This last week we’ve all watched in horror as the story unfolded about an Airbnb user who had her home ransacked a month ago.
Other than the sideshow of us getting dragged into the story, it seemed to be winding down yesterday. The company appears to be bending over backwards to compensate the victim and avoid another of her blog posts where she writes about how scared she is, still homeless and shaken after the ordeal.
Now another victim has come forward.
Troy Dayton first wrote about how his Oakland home was rented by a meth addict with a stolen identity in a comment to one of our posts about the company. I contacted Troy and we spoke by phone today about what happened. His situation is very similar to EJ’s.
Here’s Troy’s original comment:
Something very similar happened to me about 2 months ago.
In addition to valuables stolen, the thieves/addicts did thousands of dollars of bizarre damage to my rented home and left it littered with meth pipes. They were identity thieves, too and all my personal information was strewn about. Further investigation of my own led me to evidence that the people were not just thieves but were also dangerous. I too, feared for my own safety and would not stay at my house for some time.
I had a similar problem with haphazard communication from people at AirBnB. I gave them multiple opportunities to make me a happy customer to which they did but then retracted their offer after their was miscommunication among the team. Sometimes days went by without hearing from anyone, while I was fear-stricken, totally disoriented, and angry. It was almost the most absurd customer service crisis one could ever imagine. But I am one squeaky wheel, and we eventually found an agreeable solution that I was generally pleased with.
I have since both rented my place out and stayed in others’ homes from airbnb.
Here’s what I learned: if you rent out your home, there is a limit to how much AIrbnb can do to protect you. It’s not their fault, but it is their fault that they up-play how much they protect you and downplay what people should do to protect themselves. At the end of the day you are renting to a stranger. You should check there ID’s and phone numbers to make sure they match. I would ask for a link to a social networking site like linkedin, FB, or couchsurfing if there are not credible testimonials on AirBnb. I would chat with them on the phone prior to agreeing to rent to them. Had I done these things, the people that ruined my house would have never made it in.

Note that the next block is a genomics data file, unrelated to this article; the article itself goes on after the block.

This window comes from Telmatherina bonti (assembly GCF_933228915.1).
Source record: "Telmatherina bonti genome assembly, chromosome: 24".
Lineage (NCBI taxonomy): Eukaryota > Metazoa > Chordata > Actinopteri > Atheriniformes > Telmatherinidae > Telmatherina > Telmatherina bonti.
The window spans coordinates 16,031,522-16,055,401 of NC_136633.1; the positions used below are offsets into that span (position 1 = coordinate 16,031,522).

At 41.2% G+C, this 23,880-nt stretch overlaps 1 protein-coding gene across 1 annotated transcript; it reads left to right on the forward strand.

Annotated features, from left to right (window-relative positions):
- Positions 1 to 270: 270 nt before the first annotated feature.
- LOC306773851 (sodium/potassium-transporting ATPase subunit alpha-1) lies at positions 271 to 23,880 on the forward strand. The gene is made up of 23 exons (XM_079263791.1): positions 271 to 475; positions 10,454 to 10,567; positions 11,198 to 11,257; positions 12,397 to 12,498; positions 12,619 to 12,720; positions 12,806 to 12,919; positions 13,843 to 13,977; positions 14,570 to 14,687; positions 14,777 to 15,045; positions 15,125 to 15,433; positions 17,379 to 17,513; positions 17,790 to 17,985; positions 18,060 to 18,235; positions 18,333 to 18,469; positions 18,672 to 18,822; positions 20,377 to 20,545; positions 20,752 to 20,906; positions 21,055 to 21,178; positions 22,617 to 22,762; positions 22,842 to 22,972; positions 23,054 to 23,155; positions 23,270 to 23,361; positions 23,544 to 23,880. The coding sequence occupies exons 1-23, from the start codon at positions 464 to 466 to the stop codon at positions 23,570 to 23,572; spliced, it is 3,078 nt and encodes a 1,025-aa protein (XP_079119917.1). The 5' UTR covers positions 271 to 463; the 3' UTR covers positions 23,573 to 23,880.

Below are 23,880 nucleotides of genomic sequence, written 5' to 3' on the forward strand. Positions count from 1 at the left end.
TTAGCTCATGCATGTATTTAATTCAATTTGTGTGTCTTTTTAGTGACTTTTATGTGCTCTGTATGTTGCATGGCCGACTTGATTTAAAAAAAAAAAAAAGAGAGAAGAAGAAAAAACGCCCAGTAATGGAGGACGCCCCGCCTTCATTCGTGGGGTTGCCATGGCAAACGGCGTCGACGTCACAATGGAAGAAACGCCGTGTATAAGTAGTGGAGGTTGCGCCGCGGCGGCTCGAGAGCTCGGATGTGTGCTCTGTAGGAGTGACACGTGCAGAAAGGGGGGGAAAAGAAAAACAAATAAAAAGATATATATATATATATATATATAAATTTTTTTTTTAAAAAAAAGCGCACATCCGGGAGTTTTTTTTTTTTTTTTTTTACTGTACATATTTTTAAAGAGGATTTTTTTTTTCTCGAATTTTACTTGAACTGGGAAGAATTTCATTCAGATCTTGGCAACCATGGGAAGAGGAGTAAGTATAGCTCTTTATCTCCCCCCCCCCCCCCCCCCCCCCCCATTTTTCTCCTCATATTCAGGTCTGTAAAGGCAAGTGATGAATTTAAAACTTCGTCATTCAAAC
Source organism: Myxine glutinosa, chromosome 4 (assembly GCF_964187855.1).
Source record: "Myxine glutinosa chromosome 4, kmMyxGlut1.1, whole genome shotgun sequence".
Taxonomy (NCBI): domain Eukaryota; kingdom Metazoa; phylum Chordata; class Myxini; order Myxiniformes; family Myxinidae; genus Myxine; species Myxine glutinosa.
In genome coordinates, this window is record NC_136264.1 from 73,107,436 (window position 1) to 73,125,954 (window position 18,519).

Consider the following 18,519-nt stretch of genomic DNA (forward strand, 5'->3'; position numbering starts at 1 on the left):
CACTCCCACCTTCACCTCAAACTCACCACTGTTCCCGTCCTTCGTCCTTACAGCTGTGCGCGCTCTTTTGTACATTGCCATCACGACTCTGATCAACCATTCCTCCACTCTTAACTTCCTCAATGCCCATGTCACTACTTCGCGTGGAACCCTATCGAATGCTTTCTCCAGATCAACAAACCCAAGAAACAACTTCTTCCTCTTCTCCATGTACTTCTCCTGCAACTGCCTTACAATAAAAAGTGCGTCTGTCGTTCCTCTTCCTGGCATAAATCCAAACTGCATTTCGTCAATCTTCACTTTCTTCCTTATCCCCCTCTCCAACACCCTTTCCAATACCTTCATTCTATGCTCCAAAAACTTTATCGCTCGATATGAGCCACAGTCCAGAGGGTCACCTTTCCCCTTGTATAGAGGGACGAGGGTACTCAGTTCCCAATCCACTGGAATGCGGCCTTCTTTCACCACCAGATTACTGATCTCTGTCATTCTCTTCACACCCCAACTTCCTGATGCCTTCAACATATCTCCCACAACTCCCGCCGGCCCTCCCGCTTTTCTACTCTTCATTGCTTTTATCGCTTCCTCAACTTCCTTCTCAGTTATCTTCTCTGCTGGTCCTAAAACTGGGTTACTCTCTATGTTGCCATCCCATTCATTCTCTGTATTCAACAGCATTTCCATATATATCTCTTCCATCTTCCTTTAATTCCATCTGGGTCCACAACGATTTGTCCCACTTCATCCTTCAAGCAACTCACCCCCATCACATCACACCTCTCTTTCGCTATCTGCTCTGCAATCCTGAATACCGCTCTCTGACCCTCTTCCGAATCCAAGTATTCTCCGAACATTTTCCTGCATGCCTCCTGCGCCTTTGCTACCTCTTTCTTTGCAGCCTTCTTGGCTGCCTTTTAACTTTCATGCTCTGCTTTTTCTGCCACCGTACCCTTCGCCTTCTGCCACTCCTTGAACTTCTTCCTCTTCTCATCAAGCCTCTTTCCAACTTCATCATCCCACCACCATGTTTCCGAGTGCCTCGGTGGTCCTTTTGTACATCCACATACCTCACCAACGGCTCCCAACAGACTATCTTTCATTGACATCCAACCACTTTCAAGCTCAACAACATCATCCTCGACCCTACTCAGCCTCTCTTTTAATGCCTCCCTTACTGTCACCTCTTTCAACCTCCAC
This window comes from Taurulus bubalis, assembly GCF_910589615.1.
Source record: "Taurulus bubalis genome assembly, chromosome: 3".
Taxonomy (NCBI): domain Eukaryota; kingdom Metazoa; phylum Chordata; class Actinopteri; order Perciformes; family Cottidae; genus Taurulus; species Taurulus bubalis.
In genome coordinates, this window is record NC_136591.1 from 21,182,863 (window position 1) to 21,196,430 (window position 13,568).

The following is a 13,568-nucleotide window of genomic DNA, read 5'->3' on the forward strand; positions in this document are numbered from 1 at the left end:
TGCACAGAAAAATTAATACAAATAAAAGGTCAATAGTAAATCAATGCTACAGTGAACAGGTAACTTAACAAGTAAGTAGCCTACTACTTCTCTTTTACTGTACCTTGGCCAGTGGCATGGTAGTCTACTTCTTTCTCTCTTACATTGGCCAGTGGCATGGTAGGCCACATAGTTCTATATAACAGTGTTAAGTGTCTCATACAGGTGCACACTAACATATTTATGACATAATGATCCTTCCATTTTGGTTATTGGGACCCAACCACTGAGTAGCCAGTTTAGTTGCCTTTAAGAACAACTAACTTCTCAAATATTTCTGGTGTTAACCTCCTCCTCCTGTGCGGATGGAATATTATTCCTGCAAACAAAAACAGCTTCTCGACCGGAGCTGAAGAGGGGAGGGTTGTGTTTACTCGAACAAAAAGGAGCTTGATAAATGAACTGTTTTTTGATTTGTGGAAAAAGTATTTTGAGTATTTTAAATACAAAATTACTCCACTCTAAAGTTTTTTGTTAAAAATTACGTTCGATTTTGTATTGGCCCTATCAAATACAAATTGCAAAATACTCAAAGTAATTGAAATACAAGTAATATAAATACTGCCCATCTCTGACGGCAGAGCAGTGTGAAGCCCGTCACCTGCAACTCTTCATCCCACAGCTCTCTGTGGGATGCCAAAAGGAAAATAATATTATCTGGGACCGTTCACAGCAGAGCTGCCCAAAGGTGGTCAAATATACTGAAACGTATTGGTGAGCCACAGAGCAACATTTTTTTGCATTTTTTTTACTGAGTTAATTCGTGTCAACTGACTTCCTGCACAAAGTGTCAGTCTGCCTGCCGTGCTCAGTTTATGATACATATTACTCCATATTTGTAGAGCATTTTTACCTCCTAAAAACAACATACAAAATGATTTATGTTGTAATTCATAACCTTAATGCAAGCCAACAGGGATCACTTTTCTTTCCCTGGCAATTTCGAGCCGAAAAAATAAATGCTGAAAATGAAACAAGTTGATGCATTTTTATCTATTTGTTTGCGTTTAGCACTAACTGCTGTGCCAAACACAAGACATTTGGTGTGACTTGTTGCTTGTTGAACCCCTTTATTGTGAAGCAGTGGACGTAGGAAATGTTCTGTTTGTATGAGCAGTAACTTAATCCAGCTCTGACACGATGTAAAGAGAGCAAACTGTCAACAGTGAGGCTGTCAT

Also, go with your gut. My gut said something wasn’t right about the people that rented my place, but I didn’t know how to handle that gut feeling and wasn’t sure how airbnb would have treated me or them had I told them I didn’t want them to stay even after they booked it.
Here’s a way Airb’nb can turn this into another revenue stream: Most rental insurance won’t cover this because you are essentially subletting. If major theft and damage is as rare as Air bnb says it is, which I believe is true, then they should be able to get a great insurance policy tailored just for their customers that they can sell for an additional fee to the renters.
Also, as short-term renting like a hotel becomes more common and other websites move in on Airbnb they are going to need more value to justify their very high fees, perhaps insurance and background checks would be a great addition. Of course, if I was the insurance company, I’d require the owners of the property being rented to double check the ID’s of the people checking in to be sure that the background checks are actually for the people checking in.
At the end of the day, I think AirBnb is well-intentioned but I think they are struggling with such fast growth and the management and communication systems have not scaled as fast as their business. Some PR and customer service nightmares are to be expected. My understanding is that they are hiring as fast as they can…but having been a part of teams of 20 somethings that multiply by orders of magnitude in a few months I can attest to the mayhem that surrounds this process. I hope they make dealing with catastrophic problems like the ones EJ and I experienced a top priority.
By phone today Troy told me about how the woman brought in friends to his home. They went through everything he owned, he said. “There were meth pipes everywhere,” he says, and damage to the bathroom and closet doors caused by, he guesses, a human foot or head, and probably an axe. They stole a computer from him as well as small amounts of cash that he left in the apartment. Any electronic device with a light they took apart (he guesses they were paranoid about being monitored). They unscrewed everything in his refrigerator and mixed things together. They stole his clothes, or shredded them. He found a sweater in the freezer.